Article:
NSW lifts growth freeze on public sector salaries

By Melissa Coade

Monday June 21, 2021

The resignations of Berejiklian and Constance highlight a passing of the baton to the next generation of NSW.
The resignations of Berejiklian and Constance highlight a passing of the baton to the next generation of NSW. (AAP Image/Dan Himbrechts)

NSW Premier Gladys Berejiklian and treasurer Dominic Perrottet have announced that the state government will be lifting the freeze on public sector wages from July 1.

Public sector employees, including paramedics and police, will receive a wage increase of up to 2.5% from the start of the 2021-22 financial year after the government froze salary growth in May 2020. The government said last year that freezing the public sector pay increase for 12 months would help to ‘protect public service jobs’ amid rising unemployment.

Addressing the media on Monday, Perrottet said that the government was in a position to bring back salary growth since the NSW economy had rebounded – even though the impact of COVID-19 was still being felt in the wider economy. With a CPI at 1.7 he said now was a good time to reward the public sector. 

“Last year’s reduction in pay rises was a tough decision,” the treasurer said. 

“But everyone remembers the very confronting scenes from last year of people lined up outside Centrelink, by making that decision we were able to protect and boost jobs when needed to.”

The decision to reinstate the public sector wage policy is expected to cost the government approximately $2.7 billion over the next four years.

“This is by far the most significant investment in this year’s budget as a one off announcement,” Perrottet added.

Ms Berejiklian noted that the pay increase was ‘significantly above current private sector wage growth’ for a sector that employed the highest number of workers in the state. The NSW government employs approximately 400,000 workers.

“We put all of our financial strength into protecting people, providing economic stimulus and boosting job-creating programs. The economy is back growing and we are now able to give a wage increase to government workers and their families,” the premier said.

“I would like to thank all of our public servants for the work they have done in protecting the people of NSW over the past 18 months.”

The policy to annually increase public sector salaries by up to 2.5% was introduced by the government in 2011. The treasurer confirmed that while that figure would remain government policy, if there were productivity savings in certain areas of the public service those areas may be eligible for pay rises above 2.5%.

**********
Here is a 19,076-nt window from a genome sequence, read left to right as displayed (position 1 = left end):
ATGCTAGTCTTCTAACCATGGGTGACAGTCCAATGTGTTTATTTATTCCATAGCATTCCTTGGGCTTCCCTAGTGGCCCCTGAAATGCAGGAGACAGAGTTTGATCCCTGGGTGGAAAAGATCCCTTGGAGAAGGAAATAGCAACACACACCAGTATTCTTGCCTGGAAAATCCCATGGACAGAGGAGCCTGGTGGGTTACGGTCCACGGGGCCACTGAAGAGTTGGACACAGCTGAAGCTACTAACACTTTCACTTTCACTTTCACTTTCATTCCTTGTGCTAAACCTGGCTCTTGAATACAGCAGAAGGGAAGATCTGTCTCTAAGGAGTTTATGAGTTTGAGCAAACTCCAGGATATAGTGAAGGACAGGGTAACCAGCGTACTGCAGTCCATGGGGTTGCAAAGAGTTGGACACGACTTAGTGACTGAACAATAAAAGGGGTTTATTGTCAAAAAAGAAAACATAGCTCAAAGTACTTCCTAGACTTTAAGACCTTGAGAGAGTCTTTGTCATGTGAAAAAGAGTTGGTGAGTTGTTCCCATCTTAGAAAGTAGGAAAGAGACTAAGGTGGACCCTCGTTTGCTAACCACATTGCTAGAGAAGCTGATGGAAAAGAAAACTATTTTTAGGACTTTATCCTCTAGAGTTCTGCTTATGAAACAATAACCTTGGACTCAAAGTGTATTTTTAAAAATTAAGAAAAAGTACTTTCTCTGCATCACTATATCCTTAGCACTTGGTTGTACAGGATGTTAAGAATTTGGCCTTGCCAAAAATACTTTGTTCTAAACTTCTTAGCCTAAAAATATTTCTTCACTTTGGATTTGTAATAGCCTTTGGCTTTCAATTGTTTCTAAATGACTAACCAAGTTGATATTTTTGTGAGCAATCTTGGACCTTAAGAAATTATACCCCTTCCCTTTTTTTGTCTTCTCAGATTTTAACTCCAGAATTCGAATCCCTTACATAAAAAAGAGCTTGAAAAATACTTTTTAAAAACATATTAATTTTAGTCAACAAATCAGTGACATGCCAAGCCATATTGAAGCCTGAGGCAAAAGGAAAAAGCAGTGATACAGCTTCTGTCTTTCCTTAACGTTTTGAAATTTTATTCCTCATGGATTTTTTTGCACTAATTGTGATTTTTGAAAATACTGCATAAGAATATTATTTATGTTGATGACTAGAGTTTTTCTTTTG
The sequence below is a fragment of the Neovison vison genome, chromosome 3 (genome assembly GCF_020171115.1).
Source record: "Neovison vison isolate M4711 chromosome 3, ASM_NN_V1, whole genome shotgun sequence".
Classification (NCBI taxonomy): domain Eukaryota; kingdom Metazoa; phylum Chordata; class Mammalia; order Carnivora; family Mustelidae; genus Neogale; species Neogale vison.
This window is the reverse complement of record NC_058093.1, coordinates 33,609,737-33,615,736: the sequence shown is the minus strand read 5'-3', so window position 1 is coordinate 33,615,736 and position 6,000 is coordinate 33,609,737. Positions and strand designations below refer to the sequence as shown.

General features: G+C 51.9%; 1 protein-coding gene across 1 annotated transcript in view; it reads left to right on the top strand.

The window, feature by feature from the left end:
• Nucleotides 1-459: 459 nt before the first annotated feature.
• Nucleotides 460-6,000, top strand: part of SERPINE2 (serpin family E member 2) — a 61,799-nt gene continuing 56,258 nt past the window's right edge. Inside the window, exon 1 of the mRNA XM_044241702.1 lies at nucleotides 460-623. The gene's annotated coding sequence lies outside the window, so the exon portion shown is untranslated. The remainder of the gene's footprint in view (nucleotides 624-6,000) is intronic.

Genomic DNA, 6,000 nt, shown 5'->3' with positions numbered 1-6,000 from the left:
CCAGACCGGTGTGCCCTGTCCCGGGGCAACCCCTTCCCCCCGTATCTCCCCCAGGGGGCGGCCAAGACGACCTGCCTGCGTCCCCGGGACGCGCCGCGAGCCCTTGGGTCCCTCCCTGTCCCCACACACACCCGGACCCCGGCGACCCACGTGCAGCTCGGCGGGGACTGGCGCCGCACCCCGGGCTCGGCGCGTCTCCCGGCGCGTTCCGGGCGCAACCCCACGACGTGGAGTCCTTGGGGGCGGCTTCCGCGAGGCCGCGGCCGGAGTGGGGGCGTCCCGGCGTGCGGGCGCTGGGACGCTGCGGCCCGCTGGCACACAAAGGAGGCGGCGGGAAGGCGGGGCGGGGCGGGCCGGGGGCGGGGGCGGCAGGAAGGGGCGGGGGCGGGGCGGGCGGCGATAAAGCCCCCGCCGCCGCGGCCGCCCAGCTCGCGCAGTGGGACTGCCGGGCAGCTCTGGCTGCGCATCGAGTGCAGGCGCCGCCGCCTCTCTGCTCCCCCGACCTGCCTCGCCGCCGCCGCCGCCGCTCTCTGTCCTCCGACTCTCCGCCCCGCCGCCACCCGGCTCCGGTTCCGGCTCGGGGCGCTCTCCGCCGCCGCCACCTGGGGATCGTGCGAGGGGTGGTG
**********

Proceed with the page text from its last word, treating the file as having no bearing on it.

In October last year, and after the state government’s call to freeze public sector wage growth, the NSW Industrial Relations Commission awarded NSW public servants a 0.3% wage increase from the first full pay period after 1 July 2020.

Compared with pay increase settings across the country, Perrottet also noted that NSW and Queensland were the only two states that had set an annual increase up to 2.5%.

On the state’s economy gaining strength, the treasurer cited 270,000 jobs that had been lost during the pandemic as having been regained. The NSW unemployment rate now sits at 5%, slightly better than the national unemployment rate of 5.1%.

“We know there is still a lot more to do and we will continue to support people and businesses with a strong focus on productivity growth and reform,” Perrottet said.

“We weathered the storm and after a pandemic induced pause we can return to a fiscally responsible policy.”

Meanwhile in Western Australia, the local branch of the Community and Public Sector Union (CPSU) have issued a statement saying the measures of the NSW government make the WA government’s $1000 wages policy ‘one of the lowest in the country’. WA branch secretary Rikki Hendon said Monday’s announcement from NSW sent an important message to premier Mark McGowan.

“McGowan’s Wages Policy is not only eroding the fundamentals of Union bargaining, it is unjustifiable and unsustainable in a state that is set for a multibillion-dollar surplus,” Hendon said.

“We hope Mr McGowan follows suit of Premier Berejiklian and finally recognises the worth of his workers and the important services they provide for the WA community,” she added.


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